The following items are compiled from recent Texas Parks and Wildlife Department law enforcement reports.


A Turkey Vulture does not a totem pole make

While searching for an armed robbery suspect’s campsite, the Mount Pleasant Police SWAT team entered a ranch on which the suspect was believed to be hiding. The SWAT team discovered the hidden campsite and found drug paraphernalia and a dead turkey vulture staked to the ground with its wings spread apart like a totem pole figure. The SWAT team didn’t find the suspect at the campsite, but they later found him at his girlfriend’s apartment. The girlfriend was arrested for harboring a felon. The following day, a Titus County game warden went to the campsite to seize the vulture as evidence. The warden researched the suspect, who did not have a hunting license, and found he had posted three photos of dead white-tailed deer on his Facebook account. The warden interviewed the suspect at the jail and identified two more suspects. After taking statements from the other suspects, the warden issued citations for hunting under the license of another, allowing another to hunt under his license, no hunter education and untagged white-tailed deer.


Caught in the act

Bowie County game wardens apprehended an individual for trespassing and deer poaching after the landowner captured evidence on game trail cameras he had placed on his property last November after multiple trespassing incidents. The landowner forwarded photos of the suspect, his vehicle and a harvested white-tailed deer to game wardens. The landowner also had pictures of the suspect with a gun and deer stand walking on his property and of the suspect loading a deer into a truck. Several cases are pending against the individual, who does not have a hunting license.


Two wrongs don’t make a right

A Red River County game warden got a call from a Clarksville police officer about a man with a deer in the bed of his truck. During the investigation, the warden discovered the young suspect had unintentionally hit the deer with his vehicle, circled back to pick it up and then taken it down the road and disposed of it illegally. The suspect then used the gearshift from his manual transmission to strike the deer over its head to kill it. After discussing what the young man should have done if he was worried about the deer suffering or the meat going to waste, the warden issued citations and warnings for possessing white-tailed deer parts taken from a public roadway, illegal means and methods for taking game, possessing deer in closed season and untagged deer. The meat from the deer was salvaged and donated.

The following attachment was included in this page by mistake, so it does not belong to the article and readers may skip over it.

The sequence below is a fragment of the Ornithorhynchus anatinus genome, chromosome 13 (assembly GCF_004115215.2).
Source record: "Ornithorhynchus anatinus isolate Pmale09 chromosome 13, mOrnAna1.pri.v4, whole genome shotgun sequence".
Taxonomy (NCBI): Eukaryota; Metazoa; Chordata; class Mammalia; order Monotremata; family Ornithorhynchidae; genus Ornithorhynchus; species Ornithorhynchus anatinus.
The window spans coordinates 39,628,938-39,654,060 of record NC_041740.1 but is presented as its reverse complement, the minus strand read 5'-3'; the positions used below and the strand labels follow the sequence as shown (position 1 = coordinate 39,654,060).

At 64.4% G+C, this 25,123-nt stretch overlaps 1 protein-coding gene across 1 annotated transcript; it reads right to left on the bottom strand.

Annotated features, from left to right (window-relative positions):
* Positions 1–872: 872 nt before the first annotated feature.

Aggravated carjacking

An Atascosa County game warden was returning from patrol when he heard a BOLO (be on the lookout) warning broadcast over the radio about an aggravated carjacking nearby. Dispatch told officers to be on the lookout for a suspect driving a beige vehicle allegedly headed toward Houston. About 20 minutes after the broadcast, the vehicle was found in East Bexar County parked on the side of the road. The warden made contact with three individuals who had stopped to help untie a woman near the car. The warden took the female victim to safety and broadcast a description of the suspect, as told to him by the woman. The victim said she was told at gunpoint to drive the suspect to Houston. When the suspect realized she did not have enough gas to get all the way there, he made her pull over and was then picked up by someone else. The suspect tied the female up with nylon rope and bound a jacket around her head. Several local, state and federal agencies are assisting with this ongoing investigation.